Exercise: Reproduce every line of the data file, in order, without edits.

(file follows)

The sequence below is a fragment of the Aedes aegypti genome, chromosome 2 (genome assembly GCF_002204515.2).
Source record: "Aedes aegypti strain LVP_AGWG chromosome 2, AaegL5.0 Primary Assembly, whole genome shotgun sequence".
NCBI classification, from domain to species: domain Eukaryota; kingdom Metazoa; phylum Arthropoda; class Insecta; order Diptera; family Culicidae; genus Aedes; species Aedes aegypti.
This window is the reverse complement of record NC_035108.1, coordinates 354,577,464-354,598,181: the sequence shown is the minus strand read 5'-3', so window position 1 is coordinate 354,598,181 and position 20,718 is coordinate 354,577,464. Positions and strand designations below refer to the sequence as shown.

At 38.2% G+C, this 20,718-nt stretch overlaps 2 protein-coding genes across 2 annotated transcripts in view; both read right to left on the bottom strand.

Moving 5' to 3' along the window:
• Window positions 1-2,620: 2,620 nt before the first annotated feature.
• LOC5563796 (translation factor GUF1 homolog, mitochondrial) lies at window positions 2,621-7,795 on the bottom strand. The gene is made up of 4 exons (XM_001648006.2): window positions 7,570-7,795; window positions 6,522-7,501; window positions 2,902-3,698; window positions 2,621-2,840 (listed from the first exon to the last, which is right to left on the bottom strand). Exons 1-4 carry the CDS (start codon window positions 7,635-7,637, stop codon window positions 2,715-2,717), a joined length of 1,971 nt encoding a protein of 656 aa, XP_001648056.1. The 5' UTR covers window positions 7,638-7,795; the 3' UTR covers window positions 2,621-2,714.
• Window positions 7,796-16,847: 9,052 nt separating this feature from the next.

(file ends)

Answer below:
The sequence below is a fragment of the Aedes aegypti genome, chromosome 2 (genome assembly GCF_002204515.2).
Source record: "Aedes aegypti strain LVP_AGWG chromosome 2, AaegL5.0 Primary Assembly, whole genome shotgun sequence".
NCBI classification, from domain to species: domain Eukaryota; kingdom Metazoa; phylum Arthropoda; class Insecta; order Diptera; family Culicidae; genus Aedes; species Aedes aegypti.
This window is the reverse complement of record NC_035108.1, coordinates 354,577,464-354,598,181: the sequence shown is the minus strand read 5'-3', so window position 1 is coordinate 354,598,181 and position 20,718 is coordinate 354,577,464. Positions and strand designations below refer to the sequence as shown.

At 38.2% G+C, this 20,718-nt stretch overlaps 2 protein-coding genes across 2 annotated transcripts in view; both read right to left on the bottom strand.

Moving 5' to 3' along the window:
• Window positions 1-2,620: 2,620 nt before the first annotated feature.
• LOC5563796 (translation factor GUF1 homolog, mitochondrial) lies at window positions 2,621-7,795 on the bottom strand. The gene is made up of 4 exons (XM_001648006.2): window positions 7,570-7,795; window positions 6,522-7,501; window positions 2,902-3,698; window positions 2,621-2,840 (listed from the first exon to the last, which is right to left on the bottom strand). Exons 1-4 carry the CDS (start codon window positions 7,635-7,637, stop codon window positions 2,715-2,717), a joined length of 1,971 nt encoding a protein of 656 aa, XP_001648056.1. The 5' UTR covers window positions 7,638-7,795; the 3' UTR covers window positions 2,621-2,714.
• Window positions 7,796-16,847: 9,052 nt separating this feature from the next.